Studies on the benefits of tackling climate change abound. In The Lancet Planetary Health, the study by Martin L Williams and colleagues1 has the great merit of using large datasets to illuminate the possible health benefits of reducing greenhouse gas emissions. In the UK, the necessity to reduce emissions is enshrined in law through the 2008 Climate Change Act. Williams and colleagues rightly acknowledge that the Act was groundbreaking, positioning the UK as a world leader in reacting to climate change. By helping to decouple economic growth from carbon emissions, the Act has had an essential role in sending the UK on a more sustainable, prosperous course.2
By providing an estimate of the considerable health benefits from travelling further on this course (eg, 4 892 000–7 178 000 life-years saved from the reduction in nitrogen dioxide concentrations between 2011 and 2154 for two scenarios), the authors have done us a great service, highlighting the essential role the Act has, in this, its tenth year. But, as they point out, unintended consequences might arise, depending on the different policies adopted for decarbonisation. The promotion of diesel fuel in the 1990s—and the resultant air pollution problem—shows how the unintended consequences of well meaning policies can cause great harm, and potentially discredit our attempts to tackle climate change. This Article shows that even if vehicles became cleaner, projected increases in the number of vehicles and, crucially, journeys sees particulate matter air pollution increasing, resulting from factors include wear and tear of tyres.
It must be stressed that any potential unintended consequences of decarbonisation are likely to be avoidable and thus are not a necessary result of the Climate Change Act. The Act requires governments to attend, with urgency, to one of the most pressing problems—the need to decarbonise human activity so as to avoid increasingly dangerous climate disruption. Other policies need to identify and then address the unintended consequences.
A major virtue of this study is that it developed a method to tackle these unintended consequences—and is one that is transferable to assessments of the public health impacts of decarbonisation policies. In doing so, it affirms that capturing and analysing big data, with the specific intention of identifying unsuspected benefits or unwanted consequences, should be an essential component of any set of policies. Be realistic—demand the impossible was the slogan in the Paris of 1968, and using the method outlined in the study by Williams and colleagues offers policy makers the opportunity to embrace that wisdom.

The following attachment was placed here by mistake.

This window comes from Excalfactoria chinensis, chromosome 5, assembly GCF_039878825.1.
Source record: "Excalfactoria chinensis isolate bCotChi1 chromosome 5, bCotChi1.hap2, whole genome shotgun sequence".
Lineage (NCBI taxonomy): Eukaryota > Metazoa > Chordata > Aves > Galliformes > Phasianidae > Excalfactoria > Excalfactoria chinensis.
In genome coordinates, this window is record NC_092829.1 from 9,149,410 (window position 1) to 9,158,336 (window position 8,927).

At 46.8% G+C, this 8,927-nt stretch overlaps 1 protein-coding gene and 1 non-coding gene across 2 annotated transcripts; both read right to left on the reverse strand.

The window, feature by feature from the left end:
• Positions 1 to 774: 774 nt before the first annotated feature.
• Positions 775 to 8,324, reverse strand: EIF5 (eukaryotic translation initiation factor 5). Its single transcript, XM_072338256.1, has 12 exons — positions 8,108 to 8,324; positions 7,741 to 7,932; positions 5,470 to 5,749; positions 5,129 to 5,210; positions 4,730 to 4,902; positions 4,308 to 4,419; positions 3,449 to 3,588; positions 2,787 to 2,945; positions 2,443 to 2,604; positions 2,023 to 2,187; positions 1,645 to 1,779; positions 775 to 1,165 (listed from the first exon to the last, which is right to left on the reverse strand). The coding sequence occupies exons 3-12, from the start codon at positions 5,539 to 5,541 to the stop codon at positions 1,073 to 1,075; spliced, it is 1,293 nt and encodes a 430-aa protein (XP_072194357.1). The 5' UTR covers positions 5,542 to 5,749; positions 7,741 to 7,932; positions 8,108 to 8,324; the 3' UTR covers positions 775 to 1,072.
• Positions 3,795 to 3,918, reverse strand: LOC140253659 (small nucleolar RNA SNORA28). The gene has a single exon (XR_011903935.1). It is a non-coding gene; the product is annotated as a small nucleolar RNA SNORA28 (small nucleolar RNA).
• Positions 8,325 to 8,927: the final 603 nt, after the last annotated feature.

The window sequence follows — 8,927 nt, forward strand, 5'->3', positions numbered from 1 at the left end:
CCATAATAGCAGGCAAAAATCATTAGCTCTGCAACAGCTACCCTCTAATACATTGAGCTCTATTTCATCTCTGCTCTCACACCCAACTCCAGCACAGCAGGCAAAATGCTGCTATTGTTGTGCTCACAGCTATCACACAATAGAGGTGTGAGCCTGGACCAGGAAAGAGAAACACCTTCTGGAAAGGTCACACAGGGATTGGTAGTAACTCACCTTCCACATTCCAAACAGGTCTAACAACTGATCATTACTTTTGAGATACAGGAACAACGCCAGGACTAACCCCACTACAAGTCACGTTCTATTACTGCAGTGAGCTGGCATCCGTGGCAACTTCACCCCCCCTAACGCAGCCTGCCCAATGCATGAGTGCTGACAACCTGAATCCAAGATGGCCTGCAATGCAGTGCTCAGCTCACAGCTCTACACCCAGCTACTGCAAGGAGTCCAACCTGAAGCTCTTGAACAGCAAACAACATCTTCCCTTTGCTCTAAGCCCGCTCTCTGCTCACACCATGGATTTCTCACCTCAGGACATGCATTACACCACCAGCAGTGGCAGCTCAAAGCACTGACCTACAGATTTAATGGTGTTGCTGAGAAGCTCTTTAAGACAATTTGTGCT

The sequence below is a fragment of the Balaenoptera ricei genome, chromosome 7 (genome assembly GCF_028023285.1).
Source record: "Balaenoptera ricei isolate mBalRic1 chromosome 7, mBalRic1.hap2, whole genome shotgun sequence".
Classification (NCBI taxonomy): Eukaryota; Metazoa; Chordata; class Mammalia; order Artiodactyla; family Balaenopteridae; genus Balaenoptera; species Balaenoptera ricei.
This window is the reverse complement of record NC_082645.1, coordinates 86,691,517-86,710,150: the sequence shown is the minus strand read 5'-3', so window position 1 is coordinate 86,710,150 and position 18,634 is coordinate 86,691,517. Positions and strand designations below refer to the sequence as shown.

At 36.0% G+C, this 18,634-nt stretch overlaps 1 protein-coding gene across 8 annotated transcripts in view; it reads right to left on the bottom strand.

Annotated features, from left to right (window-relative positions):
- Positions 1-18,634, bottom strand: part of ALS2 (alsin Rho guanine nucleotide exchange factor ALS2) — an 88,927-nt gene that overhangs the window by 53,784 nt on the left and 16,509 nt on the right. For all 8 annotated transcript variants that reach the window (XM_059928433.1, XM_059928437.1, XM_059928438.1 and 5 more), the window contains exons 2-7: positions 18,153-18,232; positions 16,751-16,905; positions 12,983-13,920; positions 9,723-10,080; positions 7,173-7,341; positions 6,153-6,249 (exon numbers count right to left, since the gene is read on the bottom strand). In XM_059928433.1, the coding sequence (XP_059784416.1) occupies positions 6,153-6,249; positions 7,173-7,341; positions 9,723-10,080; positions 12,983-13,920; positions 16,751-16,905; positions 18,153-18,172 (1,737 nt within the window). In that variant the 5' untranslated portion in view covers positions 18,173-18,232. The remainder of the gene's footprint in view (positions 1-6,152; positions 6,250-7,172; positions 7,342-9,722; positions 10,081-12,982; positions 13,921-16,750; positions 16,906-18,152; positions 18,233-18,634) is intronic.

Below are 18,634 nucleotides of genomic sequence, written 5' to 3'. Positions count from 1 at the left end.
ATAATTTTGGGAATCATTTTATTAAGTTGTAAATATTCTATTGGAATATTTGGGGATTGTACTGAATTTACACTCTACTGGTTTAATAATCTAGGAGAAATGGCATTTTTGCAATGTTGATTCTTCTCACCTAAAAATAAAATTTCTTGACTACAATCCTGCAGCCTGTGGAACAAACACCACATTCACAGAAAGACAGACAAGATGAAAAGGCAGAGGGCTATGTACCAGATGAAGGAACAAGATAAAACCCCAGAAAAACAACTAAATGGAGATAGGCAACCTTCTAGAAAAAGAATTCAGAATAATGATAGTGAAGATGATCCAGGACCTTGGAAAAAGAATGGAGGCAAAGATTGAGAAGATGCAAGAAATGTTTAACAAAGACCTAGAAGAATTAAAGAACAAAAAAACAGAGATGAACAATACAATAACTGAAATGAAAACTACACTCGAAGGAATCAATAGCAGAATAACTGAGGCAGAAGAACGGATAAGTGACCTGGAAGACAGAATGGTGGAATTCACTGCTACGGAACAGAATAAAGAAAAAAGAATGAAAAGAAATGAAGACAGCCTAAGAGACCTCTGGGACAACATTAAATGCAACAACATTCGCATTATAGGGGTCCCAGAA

The government could achieve its carbon targets in several ways, from accelerating the replacement of fossil fuels by renewable energy to incentivising walking and cycling over driving—many of which can have attendant health benefits.3 All demand good data combined with vision and strong guidance and support for those policy makers who will need to implement these policies.
These policies must also recognise the wider reality of environmental change. Aggregate human activity has pushed natural systems into unsafe operating spaces, threatening their stability.4 A prime example is soil, in which erosion is destroying our ability to grow enough nutritious food.5 Therefore, the modelling techniques used by William and colleagues’ study should be applied to the understanding of the health benefits of policies that act on a number of environmental fronts. In the case of soil, this application could include the potential benefits to health of more sustainable, regenerative agricultural practices, which also increase carbon sequestration and decrease nitrogen run off.6
The use of big data to reflect the financial consequences will be an important next step. Given the obsessive economic interest of policy makers, the system-wide economic benefits of policies will probably be the argument that has the greatest impact. Health professionals have an important role in promoting these policies, and are already creating groups, such as The Lancet Countdown and the UK Health Alliance on Climate Change, to facilitate this endeavour. In doing so, they would do well to support the method developed in Williams and colleagues’ study, and to push for more action like that spurred by the UK Climate Change Act.
This article was originally published by The Lancet Planetary Health and was co-written with Dr Robin Stott.
1ML Williams, N Kitwiroon, D Dajnak, et al.The Lancet Countdown on health benefits from the UK Climate Change Act: a modelling studyLancet Planet Health, 2 (2018), pp. e202-e213ArticleDownload PDFView Record in ScopusGoogle Scholar2Committee on Climate ChangeMeeting carbon budgets: closing the policy gap. 2017 report to parliamenthttps://www.theccc.org.uk/wp-content/uploads/2017/06/2017-Report-to-Parliament-Meeting-Carbon-Budgets-Closing-the-policy-gap.pdf(2017), Accessed 3rd Apr 2018Google Scholar3J Hosking, P Mudu, E Fletcher Health co-benefits of climate change mitigation: transport sectorhttp://apps.who.int/iris/bitstream/handle/10665/70913/9789241502917_eng.pdf;jsessionid=0D3380F856F8B4B935D454CE0E23B9A2?sequence=1, Accessed 4th Apr 2018Google Scholar4J Rockström, W Steffen, K Noone, et al.Planetary boundaries: exploring the safe operating space for humanityEcol Soc, 14 (2009), p. 32View Record in ScopusGoogle Scholar5N Watts, WN Adger, S Ayeb-Karlsson, et al.The Lancet Countdown: tracking progress on health and climate changeLancet, 389 (2016), pp. 1151-1164Google Scholar6FAOSoil carbon sequestration: SOLAW background thematic report–TR04Bhttp://www.fao.org/fileadmin/templates/solaw/files/thematic_reports/TR_04b_web.pdf, Accessed 4th Apr 2018Google Scholar